Buffalo, NY - Mayor Byron W. Brown today announced the City of Buffalo will offer a free, four-week course to teach residents the basics of how to use data available on the Open Data Buffalo portal to become change agents in their neighborhoods and the community-at-large.
“When we launched the Open Data Buffalo initiative in February, our goal was to increase government transparency and create a more engaged community through online access of a broad range of City data,” Mayor Brown said. “Data 101 is the next step in that process, giving our residents the skills they need to gather and use that data in community projects that will make our City stronger.”
The inaugural Data 101 course will be open to City residents, with beginner to intermediate computer skills. Subject matter will be specifically tailored to the students based on information “crowdsourced” from detailed online applications and suggestions made on the Data 101 Facebook page.
“By crowdsourcing the curriculum, we’ll know exactly what the students want to learn, why they want to take the course and how they plan to use their new data skills. We’re hoping for a mix of community activists, block club leaders, and other engaged citizens who will make the most of this opportunity for themselves, and their communities,” said Dr. Luis E. Taveras, the City’s Chief Information Officer.
“Data 101 will empower our residents with the resources to reach a whole new level of civic engagement. The knowledge gained from Data 101, along with the transparency that Open Data Buffalo brings, will enhance the relationship between City and residents. We expect to see these effects at the individual level as well as with community-based organizations, especially Block Clubs,” said Oswaldo Mestre, City’s Director of Citizen Services.
The deadline for applications and crowdsource suggestions is November 1st. Students will be notified the week of November 9th. Classes will start, Tuesday, November 27th, and be held on consecutive Tuesday evenings, from 6 p.m. to 8 p.m., through December 18th, at Erie Community College City Campus. A project presentation and graduation ceremony will take place on Thursday December 20th.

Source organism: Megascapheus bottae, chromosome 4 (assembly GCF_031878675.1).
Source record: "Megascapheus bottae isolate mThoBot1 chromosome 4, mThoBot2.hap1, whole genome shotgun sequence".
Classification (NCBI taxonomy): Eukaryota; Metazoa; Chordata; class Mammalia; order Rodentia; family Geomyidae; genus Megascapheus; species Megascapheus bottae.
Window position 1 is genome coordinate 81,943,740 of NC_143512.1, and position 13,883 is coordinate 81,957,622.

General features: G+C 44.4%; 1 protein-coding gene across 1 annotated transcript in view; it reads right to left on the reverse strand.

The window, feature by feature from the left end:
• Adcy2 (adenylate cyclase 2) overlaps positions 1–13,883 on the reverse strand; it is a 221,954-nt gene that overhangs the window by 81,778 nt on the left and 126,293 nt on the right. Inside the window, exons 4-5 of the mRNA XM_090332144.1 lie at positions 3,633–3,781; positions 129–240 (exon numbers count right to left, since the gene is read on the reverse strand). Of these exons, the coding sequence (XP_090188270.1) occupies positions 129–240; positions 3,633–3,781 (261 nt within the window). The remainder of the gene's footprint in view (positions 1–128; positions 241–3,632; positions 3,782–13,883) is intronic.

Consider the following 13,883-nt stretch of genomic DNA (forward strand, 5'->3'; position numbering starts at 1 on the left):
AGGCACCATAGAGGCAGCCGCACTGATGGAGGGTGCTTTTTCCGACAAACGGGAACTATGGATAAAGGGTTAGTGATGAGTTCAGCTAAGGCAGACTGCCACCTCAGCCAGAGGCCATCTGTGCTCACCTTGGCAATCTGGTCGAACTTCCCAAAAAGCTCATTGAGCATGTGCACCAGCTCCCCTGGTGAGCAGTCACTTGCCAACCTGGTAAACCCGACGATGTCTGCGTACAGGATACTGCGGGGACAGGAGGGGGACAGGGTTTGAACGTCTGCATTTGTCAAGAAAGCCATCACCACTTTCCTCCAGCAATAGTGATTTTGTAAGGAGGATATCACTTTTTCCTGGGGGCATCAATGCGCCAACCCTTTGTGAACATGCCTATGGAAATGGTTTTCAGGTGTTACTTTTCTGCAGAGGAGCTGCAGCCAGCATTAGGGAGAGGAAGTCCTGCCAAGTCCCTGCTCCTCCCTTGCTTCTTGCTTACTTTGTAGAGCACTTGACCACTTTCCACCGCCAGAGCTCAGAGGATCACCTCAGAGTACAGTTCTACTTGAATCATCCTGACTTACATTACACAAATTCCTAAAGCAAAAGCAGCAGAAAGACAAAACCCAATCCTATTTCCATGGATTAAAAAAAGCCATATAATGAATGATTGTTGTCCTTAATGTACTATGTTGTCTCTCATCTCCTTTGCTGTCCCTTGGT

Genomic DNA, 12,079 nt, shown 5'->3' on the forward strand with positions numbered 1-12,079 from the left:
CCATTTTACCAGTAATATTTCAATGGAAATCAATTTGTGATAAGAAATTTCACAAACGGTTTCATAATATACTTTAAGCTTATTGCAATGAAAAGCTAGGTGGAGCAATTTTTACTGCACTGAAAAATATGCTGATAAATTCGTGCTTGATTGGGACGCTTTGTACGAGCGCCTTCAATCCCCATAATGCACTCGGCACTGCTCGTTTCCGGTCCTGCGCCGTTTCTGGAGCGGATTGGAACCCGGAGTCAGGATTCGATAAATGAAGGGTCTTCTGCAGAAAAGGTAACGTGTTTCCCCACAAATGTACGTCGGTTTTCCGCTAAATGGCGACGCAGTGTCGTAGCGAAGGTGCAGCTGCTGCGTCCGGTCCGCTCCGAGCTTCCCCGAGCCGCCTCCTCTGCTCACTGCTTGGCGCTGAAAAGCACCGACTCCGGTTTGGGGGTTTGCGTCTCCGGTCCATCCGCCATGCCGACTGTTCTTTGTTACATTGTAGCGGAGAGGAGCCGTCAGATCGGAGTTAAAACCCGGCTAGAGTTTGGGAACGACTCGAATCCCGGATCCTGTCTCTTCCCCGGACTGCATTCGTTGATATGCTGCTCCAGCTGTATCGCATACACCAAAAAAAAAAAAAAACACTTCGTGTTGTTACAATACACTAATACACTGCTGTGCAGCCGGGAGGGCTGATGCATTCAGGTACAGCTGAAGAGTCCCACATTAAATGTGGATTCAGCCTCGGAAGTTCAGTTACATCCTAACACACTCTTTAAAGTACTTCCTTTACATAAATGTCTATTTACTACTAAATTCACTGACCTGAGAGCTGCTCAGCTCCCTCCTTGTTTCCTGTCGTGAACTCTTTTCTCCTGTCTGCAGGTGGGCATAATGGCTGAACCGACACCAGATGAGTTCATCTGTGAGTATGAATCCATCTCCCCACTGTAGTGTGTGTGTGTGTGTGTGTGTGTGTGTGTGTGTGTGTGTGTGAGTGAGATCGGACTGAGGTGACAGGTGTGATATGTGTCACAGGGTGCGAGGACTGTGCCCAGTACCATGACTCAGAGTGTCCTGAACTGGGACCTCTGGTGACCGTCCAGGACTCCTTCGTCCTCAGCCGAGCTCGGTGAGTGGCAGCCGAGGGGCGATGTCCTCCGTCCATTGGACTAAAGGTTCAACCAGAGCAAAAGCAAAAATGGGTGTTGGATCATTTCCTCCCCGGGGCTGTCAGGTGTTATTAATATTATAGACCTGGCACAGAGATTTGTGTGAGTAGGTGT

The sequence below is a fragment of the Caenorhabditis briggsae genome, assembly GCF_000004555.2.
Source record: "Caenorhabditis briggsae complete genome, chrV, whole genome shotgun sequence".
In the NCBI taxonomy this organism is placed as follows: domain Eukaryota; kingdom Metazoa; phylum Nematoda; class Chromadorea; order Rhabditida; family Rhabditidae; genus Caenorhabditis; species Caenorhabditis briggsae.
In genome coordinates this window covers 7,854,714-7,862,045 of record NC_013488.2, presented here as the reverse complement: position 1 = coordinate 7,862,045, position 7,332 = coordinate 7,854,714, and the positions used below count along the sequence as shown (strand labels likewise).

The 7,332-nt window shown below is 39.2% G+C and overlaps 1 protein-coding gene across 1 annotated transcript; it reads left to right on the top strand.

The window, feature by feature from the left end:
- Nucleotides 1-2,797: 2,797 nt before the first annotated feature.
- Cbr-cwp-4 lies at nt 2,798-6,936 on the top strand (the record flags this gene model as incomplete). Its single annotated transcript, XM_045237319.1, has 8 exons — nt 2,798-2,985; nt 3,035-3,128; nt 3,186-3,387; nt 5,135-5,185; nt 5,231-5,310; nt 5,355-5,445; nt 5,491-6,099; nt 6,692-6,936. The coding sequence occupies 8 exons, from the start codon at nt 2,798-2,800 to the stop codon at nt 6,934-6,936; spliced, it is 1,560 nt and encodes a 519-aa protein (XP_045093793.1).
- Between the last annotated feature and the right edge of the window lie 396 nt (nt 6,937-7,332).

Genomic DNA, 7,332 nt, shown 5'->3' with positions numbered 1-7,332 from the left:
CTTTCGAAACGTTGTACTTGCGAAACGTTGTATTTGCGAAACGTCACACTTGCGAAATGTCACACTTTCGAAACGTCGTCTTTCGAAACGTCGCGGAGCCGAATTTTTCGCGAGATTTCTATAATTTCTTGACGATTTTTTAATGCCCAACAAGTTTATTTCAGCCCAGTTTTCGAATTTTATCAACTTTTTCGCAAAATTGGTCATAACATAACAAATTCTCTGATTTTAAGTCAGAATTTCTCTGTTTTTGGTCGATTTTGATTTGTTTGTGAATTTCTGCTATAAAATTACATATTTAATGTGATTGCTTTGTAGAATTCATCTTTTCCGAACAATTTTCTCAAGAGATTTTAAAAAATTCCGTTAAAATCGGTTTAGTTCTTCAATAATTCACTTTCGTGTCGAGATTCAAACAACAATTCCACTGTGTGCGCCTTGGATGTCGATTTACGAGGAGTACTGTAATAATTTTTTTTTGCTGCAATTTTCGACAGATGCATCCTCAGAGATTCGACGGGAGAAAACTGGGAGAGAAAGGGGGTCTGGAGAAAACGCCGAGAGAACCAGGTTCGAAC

“We’re excited to provide this opportunity to residents to learn more about Buffalo’s new open data portal. It is our goal that Data 101 will help grow a data-smart public by providing residents the skills necessary to strengthen neighborhood improvement grant applications and generate actionable insight about what’s happening in our city,” said Kirk McLean, the City’s Director of Open Data.
Through the first six months of the Open Data Buffalo portal being live, 16 major City datasets and 28 geospatial assets have been made available for free to the public. There have been over 130,000 unique page views. The most common search terms are 311, Parking, Neighborhood, and Permits.
Mayor Brown and his administration had been working toward the launch of the Open Data Buffalo portal since mid-2016, when it was selected by Bloomberg Philanthropies’ What Works Cities initiative – a national effort to assist cities in their use of data for more effective civic service and performance management.
Mayor Brown created an internal Open Data Team representing all City departments, including Buffalo Police and Fire, to create an Open Data policy, identify potential datasets and task data liaisons with building a virtual library of data the city collects and generates.
“As we continue to grow Buffalo into a City of opportunity for all, free access to experts in data usage, will improve our ongoing efforts to deliver better results to Buffalo residents, business owners and visitors. Creation of the portal also give our City departments the ability to tell their everyday stories through interactive tables, charts, graphs, and maps,” Mayor Brown said. “I encourage our residents to log on to Open Data Buffalo website and explore information about the City-at-large and their own neighborhoods.”
Applications for Data 101 can be found on the Open Data Buffalo website: data.buffalony.gov and on the Data 101: Shaping the Curriculum Facebook page.